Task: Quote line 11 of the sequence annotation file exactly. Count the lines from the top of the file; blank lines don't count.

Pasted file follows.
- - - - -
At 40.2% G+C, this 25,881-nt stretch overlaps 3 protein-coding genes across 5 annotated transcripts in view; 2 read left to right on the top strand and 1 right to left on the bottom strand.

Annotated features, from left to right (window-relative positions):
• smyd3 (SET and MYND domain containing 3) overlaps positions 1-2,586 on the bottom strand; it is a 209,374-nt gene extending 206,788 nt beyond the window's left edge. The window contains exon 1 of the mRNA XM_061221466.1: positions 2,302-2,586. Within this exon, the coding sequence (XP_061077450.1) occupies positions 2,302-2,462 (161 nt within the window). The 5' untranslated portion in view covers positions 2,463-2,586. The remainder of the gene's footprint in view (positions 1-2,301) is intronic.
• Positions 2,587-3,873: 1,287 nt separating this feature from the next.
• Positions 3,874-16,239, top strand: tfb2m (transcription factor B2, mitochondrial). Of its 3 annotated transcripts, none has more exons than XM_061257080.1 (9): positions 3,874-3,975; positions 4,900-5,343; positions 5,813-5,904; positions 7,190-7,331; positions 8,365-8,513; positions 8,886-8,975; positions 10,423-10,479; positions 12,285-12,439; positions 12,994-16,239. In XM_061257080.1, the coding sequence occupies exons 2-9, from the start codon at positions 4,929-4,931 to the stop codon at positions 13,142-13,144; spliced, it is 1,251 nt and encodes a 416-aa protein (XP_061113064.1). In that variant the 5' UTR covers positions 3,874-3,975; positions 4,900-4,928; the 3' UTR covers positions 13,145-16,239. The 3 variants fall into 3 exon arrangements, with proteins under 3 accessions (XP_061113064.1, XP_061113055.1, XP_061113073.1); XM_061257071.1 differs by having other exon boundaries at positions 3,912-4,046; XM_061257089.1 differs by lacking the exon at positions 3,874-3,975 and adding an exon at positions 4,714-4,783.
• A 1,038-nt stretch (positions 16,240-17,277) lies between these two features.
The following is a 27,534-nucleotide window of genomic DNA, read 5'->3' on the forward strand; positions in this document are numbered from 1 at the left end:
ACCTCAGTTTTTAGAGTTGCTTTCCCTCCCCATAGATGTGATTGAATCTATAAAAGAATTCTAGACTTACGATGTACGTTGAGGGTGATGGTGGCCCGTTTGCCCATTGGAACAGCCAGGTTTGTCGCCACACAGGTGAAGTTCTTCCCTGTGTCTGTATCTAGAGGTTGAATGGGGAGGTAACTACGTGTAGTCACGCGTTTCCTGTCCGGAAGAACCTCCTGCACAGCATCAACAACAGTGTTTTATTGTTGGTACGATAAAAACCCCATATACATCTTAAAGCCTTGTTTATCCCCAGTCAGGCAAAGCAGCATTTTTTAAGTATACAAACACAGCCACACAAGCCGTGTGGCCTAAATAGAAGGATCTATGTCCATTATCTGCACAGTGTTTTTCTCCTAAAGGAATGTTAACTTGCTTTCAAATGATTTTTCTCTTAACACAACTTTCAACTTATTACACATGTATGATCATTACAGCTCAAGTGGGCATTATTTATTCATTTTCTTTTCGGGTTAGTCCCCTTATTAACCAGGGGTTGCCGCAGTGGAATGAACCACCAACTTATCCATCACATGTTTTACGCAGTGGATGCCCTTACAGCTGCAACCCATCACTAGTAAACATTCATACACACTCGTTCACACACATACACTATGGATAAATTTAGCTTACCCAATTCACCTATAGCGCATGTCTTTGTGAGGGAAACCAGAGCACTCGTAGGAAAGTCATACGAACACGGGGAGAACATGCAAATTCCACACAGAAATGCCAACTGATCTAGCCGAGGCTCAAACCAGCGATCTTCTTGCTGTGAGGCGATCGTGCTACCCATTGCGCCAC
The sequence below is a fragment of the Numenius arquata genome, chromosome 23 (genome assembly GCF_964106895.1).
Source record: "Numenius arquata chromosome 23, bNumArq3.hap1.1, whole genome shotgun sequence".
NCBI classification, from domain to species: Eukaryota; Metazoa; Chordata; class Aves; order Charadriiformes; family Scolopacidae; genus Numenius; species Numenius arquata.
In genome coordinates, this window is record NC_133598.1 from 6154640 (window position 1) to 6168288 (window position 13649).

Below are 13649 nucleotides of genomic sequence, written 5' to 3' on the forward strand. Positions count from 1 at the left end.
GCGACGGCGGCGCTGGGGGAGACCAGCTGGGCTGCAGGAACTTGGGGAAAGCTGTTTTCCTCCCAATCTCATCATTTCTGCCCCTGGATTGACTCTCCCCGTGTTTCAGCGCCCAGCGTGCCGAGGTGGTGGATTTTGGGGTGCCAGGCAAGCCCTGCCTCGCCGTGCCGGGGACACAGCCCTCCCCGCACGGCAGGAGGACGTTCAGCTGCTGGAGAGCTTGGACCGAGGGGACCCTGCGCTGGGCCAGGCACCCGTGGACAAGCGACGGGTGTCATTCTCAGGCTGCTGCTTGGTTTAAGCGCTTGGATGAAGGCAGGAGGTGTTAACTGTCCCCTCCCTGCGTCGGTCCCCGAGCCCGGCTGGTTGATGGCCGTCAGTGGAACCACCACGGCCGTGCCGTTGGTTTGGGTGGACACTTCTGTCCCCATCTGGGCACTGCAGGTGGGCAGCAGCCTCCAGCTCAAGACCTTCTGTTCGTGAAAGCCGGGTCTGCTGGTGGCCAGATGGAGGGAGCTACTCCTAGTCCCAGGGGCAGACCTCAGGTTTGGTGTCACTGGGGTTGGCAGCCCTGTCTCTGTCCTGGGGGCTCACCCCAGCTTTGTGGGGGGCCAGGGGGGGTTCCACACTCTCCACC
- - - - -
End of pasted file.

NCBI classification, from domain to species: Eukaryota; Metazoa; Chordata; class Aves; order Charadriiformes; family Scolopacidae; genus Numenius; species Numenius arquata.